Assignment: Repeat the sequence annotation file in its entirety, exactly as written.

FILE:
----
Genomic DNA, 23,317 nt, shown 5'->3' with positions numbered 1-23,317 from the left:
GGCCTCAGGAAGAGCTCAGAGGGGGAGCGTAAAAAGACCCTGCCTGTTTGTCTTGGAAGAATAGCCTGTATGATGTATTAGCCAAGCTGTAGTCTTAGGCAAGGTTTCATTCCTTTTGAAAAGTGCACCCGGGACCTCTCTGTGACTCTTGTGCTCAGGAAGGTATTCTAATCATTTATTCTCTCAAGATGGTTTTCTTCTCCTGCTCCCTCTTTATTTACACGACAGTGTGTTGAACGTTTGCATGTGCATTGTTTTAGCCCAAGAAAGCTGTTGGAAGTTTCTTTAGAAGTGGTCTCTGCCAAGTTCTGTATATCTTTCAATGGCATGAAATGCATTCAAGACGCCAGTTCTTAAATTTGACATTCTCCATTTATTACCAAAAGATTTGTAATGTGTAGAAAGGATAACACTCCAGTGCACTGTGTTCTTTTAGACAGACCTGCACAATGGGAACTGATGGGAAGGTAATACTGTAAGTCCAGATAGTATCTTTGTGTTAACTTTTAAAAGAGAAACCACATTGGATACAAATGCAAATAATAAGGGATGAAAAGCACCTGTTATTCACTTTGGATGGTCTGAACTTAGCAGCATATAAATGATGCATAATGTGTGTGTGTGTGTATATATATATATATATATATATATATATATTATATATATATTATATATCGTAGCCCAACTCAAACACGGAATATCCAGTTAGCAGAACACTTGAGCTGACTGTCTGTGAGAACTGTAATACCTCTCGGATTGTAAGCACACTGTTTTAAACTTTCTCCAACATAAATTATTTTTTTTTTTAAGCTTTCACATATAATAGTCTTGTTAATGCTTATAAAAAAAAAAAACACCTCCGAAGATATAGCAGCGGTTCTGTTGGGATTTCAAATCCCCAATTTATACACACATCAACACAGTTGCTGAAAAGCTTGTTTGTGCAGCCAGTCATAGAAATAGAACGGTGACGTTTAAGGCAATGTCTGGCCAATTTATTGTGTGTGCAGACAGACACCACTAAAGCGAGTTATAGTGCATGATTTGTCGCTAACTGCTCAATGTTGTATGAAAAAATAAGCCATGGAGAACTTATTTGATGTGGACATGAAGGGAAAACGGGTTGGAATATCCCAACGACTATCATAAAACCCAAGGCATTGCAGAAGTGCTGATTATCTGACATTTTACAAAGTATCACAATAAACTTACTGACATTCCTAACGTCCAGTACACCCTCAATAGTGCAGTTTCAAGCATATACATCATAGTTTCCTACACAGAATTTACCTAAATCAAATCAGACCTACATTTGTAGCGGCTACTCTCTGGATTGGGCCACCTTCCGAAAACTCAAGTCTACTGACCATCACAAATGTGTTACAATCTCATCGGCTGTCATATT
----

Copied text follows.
Genomic DNA, 23,317 nt, shown 5'->3' with positions numbered 1-23,317 from the left:
GGCCTCAGGAAGAGCTCAGAGGGGGAGCGTAAAAAGACCCTGCCTGTTTGTCTTGGAAGAATAGCCTGTATGATGTATTAGCCAAGCTGTAGTCTTAGGCAAGGTTTCATTCCTTTTGAAAAGTGCACCCGGGACCTCTCTGTGACTCTTGTGCTCAGGAAGGTATTCTAATCATTTATTCTCTCAAGATGGTTTTCTTCTCCTGCTCCCTCTTTATTTACACGACAGTGTGTTGAACGTTTGCATGTGCATTGTTTTAGCCCAAGAAAGCTGTTGGAAGTTTCTTTAGAAGTGGTCTCTGCCAAGTTCTGTATATCTTTCAATGGCATGAAATGCATTCAAGACGCCAGTTCTTAAATTTGACATTCTCCATTTATTACCAAAAGATTTGTAATGTGTAGAAAGGATAACACTCCAGTGCACTGTGTTCTTTTAGACAGACCTGCACAATGGGAACTGATGGGAAGGTAATACTGTAAGTCCAGATAGTATCTTTGTGTTAACTTTTAAAAGAGAAACCACATTGGATACAAATGCAAATAATAAGGGATGAAAAGCACCTGTTATTCACTTTGGATGGTCTGAACTTAGCAGCATATAAATGATGCATAATGTGTGTGTGTGTGTATATATATATATATATATATATATATATATTATATATATATTATATATCGTAGCCCAACTCAAACACGGAATATCCAGTTAGCAGAACACTTGAGCTGACTGTCTGTGAGAACTGTAATACCTCTCGGATTGTAAGCACACTGTTTTAAACTTTCTCCAACATAAATTATTTTTTTTTTTAAGCTTTCACATATAATAGTCTTGTTAATGCTTATAAAAAAAAAAAACACCTCCGAAGATATAGCAGCGGTTCTGTTGGGATTTCAAATCCCCAATTTATACACACATCAACACAGTTGCTGAAAAGCTTGTTTGTGCAGCCAGTCATAGAAATAGAACGGTGACGTTTAAGGCAATGTCTGGCCAATTTATTGTGTGTGCAGACAGACACCACTAAAGCGAGTTATAGTGCATGATTTGTCGCTAACTGCTCAATGTTGTATGAAAAAATAAGCCATGGAGAACTTATTTGATGTGGACATGAAGGGAAAACGGGTTGGAATATCCCAACGACTATCATAAAACCCAAGGCATTGCAGAAGTGCTGATTATCTGACATTTTACAAAGTATCACAATAAACTTACTGACATTCCTAACGTCCAGTACACCCTCAATAGTGCAGTTTCAAGCATATACATCATAGTTTCCTACACAGAATTTACCTAAATCAAATCAGACCTACATTTGTAGCGGCTACTCTCTGGATTGGGCCACCTTCCGAAAACTCAAGTCTACTGACCATCACAAATGTGTTACAATCTCATCGGCTGTCATATT